By John Sonmez May 14, 2015

The 5 Dollar Rule

In this episode I share a great financial advice that can be quite beneficial if implemented as a rule in your daily life.

 

Full transcript:

John:               Hey, this is John Sonmez from simpleprogrammer.com and today I'm actually going to change it up a little bit and I'm not going to do a question. I’ve been doing a lot of questions and it’s good, I like to answer questions but I’ve kind of missed not doing as many of the standalone topics so I thought I’d give you a standalone topic. A lot of people ask me about finances and I do a lot of topics on that so here’s a financial topic for you out there.

This is kind of a rule that I’ve kind of set for myself over time that I found to be really beneficial. I’m a pretty busy guy and I don’t want to waste a lot of time. I usually use the phrase penny wise and pound foolish. I think a lot of people are penny wise and pound foolish. Today I’m going to talk to you about a rule that I have called the 5 dollar rule.

The 5-dollar rule is basically this rule that if something is less than 5 dollars or it’s going to save me less than 5 dollars, if the amount that I’m worried about is $5 or less just do it. Don’t even think about it. This is a rule—you might change this over time. I think as I’ve done better in my career I’ve sort of graduated this probably closer to the 20 dollar-rule but depending on where you are, maybe it’s a dollar or maybe it’s a 50-cent rule. I don’t know.

A lot of people I find are clipping coupons and it actually—there’s 2 sides to this, right? On the fitness side as well, right? McDonald’s loves to send you these get a free Big Mac, like save $2.50. When you look at the value that you’re actually saving from these coupons it’s like $2.50 and now you’re going to go and eat some fast food that you wouldn’t have eaten before. You get that benefit as well. If you are willing to—say, okay, if it’s $5 or less it doesn’t matter. I’m not going to even think about it. Then you’re not going to get sucked into this. I’ll give you a good example, a story.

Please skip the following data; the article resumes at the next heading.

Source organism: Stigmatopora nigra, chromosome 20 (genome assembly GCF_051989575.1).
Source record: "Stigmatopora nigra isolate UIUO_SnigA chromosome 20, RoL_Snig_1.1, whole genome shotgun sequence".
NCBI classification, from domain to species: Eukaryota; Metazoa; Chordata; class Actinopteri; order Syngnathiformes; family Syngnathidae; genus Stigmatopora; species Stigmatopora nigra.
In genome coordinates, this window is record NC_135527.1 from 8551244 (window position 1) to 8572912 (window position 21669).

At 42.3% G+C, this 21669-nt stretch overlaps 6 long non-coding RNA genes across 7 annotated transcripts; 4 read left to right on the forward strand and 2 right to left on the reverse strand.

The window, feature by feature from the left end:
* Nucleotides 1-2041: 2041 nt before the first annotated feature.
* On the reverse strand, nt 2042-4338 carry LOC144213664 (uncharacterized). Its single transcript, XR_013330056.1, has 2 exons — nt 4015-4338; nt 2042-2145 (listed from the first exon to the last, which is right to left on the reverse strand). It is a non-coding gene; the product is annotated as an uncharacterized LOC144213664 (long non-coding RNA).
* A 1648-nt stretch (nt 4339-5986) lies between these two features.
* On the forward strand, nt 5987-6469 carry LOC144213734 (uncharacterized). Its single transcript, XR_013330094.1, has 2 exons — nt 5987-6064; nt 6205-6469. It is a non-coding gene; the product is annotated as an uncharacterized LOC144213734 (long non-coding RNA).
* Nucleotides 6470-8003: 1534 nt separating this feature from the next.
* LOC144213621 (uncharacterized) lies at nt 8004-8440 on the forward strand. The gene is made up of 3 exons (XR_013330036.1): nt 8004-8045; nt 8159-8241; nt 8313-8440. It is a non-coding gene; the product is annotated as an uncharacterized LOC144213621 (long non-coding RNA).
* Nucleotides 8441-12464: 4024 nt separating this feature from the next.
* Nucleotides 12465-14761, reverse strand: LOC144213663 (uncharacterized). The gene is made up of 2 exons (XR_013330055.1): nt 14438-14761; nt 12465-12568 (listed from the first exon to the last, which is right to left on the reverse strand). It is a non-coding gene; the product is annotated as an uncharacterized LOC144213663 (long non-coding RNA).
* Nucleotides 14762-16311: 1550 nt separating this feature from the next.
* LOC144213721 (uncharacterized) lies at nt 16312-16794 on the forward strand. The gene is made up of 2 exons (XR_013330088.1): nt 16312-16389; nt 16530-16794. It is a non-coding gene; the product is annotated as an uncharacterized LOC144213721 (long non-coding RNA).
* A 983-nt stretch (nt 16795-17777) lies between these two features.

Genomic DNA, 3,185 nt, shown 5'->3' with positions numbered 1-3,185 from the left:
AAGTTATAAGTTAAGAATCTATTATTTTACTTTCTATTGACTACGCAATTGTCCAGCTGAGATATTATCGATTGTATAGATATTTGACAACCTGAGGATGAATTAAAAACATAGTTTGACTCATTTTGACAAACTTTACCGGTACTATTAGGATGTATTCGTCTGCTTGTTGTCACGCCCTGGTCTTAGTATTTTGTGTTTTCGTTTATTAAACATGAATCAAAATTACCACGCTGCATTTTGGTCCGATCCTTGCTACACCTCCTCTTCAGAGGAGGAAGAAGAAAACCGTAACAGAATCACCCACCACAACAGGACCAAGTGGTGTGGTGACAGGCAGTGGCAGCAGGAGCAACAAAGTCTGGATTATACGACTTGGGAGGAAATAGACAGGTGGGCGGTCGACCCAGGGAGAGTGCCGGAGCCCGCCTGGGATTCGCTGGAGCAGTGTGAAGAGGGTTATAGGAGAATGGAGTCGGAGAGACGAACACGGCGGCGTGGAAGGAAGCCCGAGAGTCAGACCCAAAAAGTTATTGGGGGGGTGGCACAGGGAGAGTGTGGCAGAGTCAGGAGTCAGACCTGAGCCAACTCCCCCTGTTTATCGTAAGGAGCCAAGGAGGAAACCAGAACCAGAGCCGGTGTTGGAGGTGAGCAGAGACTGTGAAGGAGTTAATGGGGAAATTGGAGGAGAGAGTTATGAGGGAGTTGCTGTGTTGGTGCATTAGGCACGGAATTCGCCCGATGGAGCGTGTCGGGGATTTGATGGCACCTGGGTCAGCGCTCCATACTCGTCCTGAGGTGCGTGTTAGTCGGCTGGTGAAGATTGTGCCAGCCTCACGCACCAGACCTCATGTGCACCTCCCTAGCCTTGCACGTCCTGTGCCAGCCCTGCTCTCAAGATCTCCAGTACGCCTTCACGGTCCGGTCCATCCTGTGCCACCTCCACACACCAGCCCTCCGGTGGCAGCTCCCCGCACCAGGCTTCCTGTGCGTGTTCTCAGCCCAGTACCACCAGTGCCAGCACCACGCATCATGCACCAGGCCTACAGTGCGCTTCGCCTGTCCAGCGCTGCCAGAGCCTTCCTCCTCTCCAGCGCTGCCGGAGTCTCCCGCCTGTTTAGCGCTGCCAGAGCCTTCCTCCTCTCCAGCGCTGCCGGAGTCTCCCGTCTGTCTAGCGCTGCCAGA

This freaks people out. I’ve done this a few times now. I’ve gone to a convenient store and contrary to popular belief I don’t just eat chicken breast. I occasionally do eat a candy bar. I’ve gone to a convenient store and I’ve bought a candy bar and they have this 2 for 1, right? I’ve actually just bought 1 and then the cashier will say, “Hey, you know, it’s 2 for 1. If you pick out another one you can both for the same price.” I’ll just say, “No, I just want one.” Because it actually falls into that 5 dollar-rule, right? You might be motivated to pick up an extra candy bar just because you’re saving whatever the cost of that is which is really like a dollar.

Think about how many things in your life that someone suckers you into doing just because you’re going to save something less than $5. If you implement that rule, what you’re going to find is not only are you not going to make all these ridiculous decisions that you hmm and huh about. Have you ever gone and tried to decide where you’re going to eat based on the coupons that you’ve clipped out? Or if you’re going to buy something, you spend an hour maybe looking at reviews on Amazon and there’s a $5 price difference. Just buy the more expensive thing that had the better reviews. Don’t worry about saving yourself $5. Or oh, it’s $5 shipping or $5 more shipping. Forget about it. Just buy the thing. How much is your time worth?

Most of us are making more than $5 an hour yet a lot of us will spend time to save $5. A gas station is another place that this comes into effect. I’m not going to name names here but I’ve driven around with some relatives of mine who have driven literally across town or waited in line in Costco, right? This is the craziest thing to save a couple of cents a gallon. How crazy is that, right? How much is your time worth? This is something that I’d recommend that you implement.

Again, it’s not that $5 matters so much. I found that for most of us 5-dollar rule is a good place to start. If you make a lot of money maybe you have a 20-dollar rule. Like I said I implement that pretty often now or maybe if you’re really college broke, maybe it’s a one-dollar rule. Whatever it is, consider your time and implement some kind of rule so that you can make these kinds of decisions and you don’t have to—or so you don’t have to make these kind of decisions all day long.

That’s it. Hopefully this advice is useful to you. If it’s useful to you, it’s probably useful to someone else. Share the video and don’t forget to subscribe. Take care.

About the author

John Sonmez

John Sonmez is the founder of Simple Programmer and a life coach for software developers. He is the best selling author of the book "Soft Skills: The Software Developer's Life Manual."